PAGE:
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Digging Deeper: Project-Based Inquiry (Asking a Compelling Question, Gathering and Analyzing Online Information)

Online Reading Comprehension (Tuesday)

Julie Coiro, University of Rhode Island

In this session, we will discuss the key components of online reading comprehension, identify skills and strategies demonstrated by skilled online readers, and explore instructional strategies you can use/adapt to address several online reading challenges associated with conducting online inquiry. You will learn strategies to support students as they generate high-level inquiry questions, navigate search results, negotiate multiple perspectives, and synthesize information from online sources. Each of these components are integral elements of the Common Core State Standards, as depicted in this two page summary of our current efforts to authentically assess performance in online reading and research.

For additional information about online reading comprehension and our checklist for teaching internet comprehension to adolescents, download the following chapter:
Leu, D. J., Jr., Coiro, J., Castek, J., Hartman, D. K., Henry, L. A., & Reinking, D. (2008). Research on instruction and assessment of the new literacies of online reading comprehension. In C. C. Block, S. Parris, and P. Afflerbach, (Eds.), Comprehension instruction: Research-based best practices (pp. 321-346). New York: Guilford Press.

Overview of The New Literacies Of Online Reading Comprehension (10 minutes)
Powerpoint Slides

How does reading and learning change on the Internet?
  • You begin by identifying an important question
  • There are new ways of reading to locate information;
  • There are new reasons for reading to critically evaluate the usefulness of that information;
  • There are new contexts for reading to synthesize information to answer those questions; and
  • There are new sources/ways of reading in order to communicate the answers to others.
  • TICA Basic Skills Checklist (Download PDF)

Challenge 1: Posing Questions – What Questions Are Worth Asking? (10 minutes)

Strategies for Posing Interesting and Important Questions:
  • Activate what you already know about the topic
  • What do you wonder about this topic?
  • Understand the difference between thin questions (to clarify vocabulary or key details) and
    thick questions (to expand your thinking)
  • Actively pose questions before, during, and after reading – it’s okay if you don’t find the answers
    to all of your questions!

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Crafting a Range of High Level Questions With A Q-Matrix Chart
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Challenge 2: Reading Search Engine Results (10 minutes)

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Challenge 3: Reading Across Multiple Perspectives (Critical Evaluation and Synthesis) (15 mins)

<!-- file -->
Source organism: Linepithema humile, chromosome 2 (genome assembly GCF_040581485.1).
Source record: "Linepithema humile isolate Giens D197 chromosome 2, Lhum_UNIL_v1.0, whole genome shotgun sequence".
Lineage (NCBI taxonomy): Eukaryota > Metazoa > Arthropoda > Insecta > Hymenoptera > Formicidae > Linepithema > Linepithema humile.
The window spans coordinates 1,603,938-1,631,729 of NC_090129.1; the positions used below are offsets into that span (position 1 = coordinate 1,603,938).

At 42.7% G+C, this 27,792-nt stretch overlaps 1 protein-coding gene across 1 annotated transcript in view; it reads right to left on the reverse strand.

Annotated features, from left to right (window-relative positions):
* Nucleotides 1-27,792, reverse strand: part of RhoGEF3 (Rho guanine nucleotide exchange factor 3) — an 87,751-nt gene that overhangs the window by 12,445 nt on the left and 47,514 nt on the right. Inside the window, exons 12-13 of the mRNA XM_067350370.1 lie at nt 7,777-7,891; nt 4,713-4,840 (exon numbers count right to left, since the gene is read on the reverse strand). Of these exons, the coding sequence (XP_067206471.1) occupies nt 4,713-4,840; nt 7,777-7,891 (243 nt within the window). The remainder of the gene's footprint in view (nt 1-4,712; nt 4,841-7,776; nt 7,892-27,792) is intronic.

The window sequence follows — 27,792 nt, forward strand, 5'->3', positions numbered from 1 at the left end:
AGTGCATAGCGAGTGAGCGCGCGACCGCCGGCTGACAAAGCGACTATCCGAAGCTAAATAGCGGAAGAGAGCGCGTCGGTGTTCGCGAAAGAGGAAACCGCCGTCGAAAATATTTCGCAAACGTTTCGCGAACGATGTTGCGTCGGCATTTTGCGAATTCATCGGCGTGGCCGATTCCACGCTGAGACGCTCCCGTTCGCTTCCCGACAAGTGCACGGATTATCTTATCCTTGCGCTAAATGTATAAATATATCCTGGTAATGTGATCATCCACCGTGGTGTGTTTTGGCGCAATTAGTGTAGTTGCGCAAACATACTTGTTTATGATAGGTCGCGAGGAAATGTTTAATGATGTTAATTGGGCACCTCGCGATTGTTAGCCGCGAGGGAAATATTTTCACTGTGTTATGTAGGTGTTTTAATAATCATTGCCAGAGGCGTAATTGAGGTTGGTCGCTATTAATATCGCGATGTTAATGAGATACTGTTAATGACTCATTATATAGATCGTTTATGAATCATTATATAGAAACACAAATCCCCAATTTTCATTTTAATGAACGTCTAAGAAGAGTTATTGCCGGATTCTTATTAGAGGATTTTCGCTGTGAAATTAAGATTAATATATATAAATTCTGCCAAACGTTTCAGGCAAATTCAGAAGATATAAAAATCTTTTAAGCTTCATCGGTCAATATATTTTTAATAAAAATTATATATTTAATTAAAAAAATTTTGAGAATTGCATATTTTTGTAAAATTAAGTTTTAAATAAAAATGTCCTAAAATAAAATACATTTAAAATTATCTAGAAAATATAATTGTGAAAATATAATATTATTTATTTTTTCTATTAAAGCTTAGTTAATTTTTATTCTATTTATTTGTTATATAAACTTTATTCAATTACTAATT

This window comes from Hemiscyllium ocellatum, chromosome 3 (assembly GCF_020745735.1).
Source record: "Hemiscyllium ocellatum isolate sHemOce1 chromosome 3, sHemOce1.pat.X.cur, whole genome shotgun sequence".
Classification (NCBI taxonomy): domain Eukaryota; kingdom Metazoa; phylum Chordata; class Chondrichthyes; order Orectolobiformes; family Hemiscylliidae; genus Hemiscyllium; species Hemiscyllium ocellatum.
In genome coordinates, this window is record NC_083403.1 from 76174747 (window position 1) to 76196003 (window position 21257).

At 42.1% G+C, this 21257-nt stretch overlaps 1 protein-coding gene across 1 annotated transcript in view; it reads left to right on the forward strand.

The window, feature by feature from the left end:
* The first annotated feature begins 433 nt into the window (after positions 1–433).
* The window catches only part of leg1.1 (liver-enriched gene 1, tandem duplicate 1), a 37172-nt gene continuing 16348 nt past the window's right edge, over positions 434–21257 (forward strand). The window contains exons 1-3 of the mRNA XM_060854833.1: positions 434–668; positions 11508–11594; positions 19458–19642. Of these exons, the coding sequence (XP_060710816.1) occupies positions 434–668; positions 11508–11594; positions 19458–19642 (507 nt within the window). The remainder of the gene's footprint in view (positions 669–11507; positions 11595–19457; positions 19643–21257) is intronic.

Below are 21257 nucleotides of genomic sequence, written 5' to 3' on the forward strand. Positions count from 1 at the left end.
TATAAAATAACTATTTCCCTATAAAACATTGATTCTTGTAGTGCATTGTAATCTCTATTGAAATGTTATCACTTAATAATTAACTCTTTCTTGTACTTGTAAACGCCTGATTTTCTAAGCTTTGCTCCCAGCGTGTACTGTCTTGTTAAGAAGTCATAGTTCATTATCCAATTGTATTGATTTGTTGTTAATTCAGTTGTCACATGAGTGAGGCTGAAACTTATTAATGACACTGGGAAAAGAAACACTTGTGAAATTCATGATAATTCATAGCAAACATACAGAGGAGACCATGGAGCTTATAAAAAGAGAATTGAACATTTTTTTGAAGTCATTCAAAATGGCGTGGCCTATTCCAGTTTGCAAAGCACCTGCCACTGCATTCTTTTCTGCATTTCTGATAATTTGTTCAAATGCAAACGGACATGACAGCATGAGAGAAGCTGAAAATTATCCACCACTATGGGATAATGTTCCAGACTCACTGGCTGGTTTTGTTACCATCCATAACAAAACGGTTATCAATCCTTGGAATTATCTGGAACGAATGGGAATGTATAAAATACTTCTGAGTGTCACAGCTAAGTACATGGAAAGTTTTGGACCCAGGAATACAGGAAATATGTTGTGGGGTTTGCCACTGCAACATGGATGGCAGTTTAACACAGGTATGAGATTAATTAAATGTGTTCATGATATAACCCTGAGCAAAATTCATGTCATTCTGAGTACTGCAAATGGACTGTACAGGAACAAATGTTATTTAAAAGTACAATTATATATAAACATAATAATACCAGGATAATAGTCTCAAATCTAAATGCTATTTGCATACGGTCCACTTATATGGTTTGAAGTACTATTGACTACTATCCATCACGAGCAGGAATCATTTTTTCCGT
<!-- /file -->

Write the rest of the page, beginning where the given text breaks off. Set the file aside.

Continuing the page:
Detecting Bias/Stance: Separating Fact From Opinion and Determining Author's Purpose

A. Screenshot of Ray Redington Dog Care (Alternative Source: Iditarod Dog Care Measures)
B. Racing for the Grave: The Iditarod's Trail of Dog Deaths
C. Is the Iditarod for the Dogs?

Take a few minutes to explore each of the above websites. Then answer the questions below.

LEVEL 1 - Detecting Fact versus Opinion:
  • Tell which website you think has the STRONGEST opinions about the use of sled dogs in the Iditarod.
  • Tell whether you think the author of the website you chose is for or against racing sled dogs for competition.
  • Select a quote from the website you chose and explain why you think it is an example of the author sharing strong opinions.

LEVEL 2 - Detecting Bias and Considering the Author’s Affiliation:
  • Tell which website (Site A, B, or C) gives opinions from more than one side of the issue.
  • Who are the two people whose opinions are given in the website you chose?
  • What factors might make these two people feel the way they do about the treatment of sled dogs?

LEVEL 3 - Detecting and Determining Author’s Purpose in Relation to Affiliation:
  • Answer each question about each website with yes, no, or don’t know. Be prepared to provide evidence from the website to support each “yes” answer.
  • Does the website provide factual information?
  • …try to persuade you to think or feel a certain way?
  • …try to sell you something?
  • …try to raise money or collect donations?
  • In your opinion, what is the specific purpose (stated or unstated) of the site?

Promoting Positive Change for the Iditarod (a response to PETA)

Challenge 4: Synthesizing Without Plagiarizing (5 minutes)


Wrapping Up With A Quick Write (5 minutes)

What are the implications of these ideas for your own teaching?
What questions do you have now?
Link to one of the notes pages for your school based teams and work with 1-2 partners to post a quick-write reflection about these questions.

Additional Readings to Explore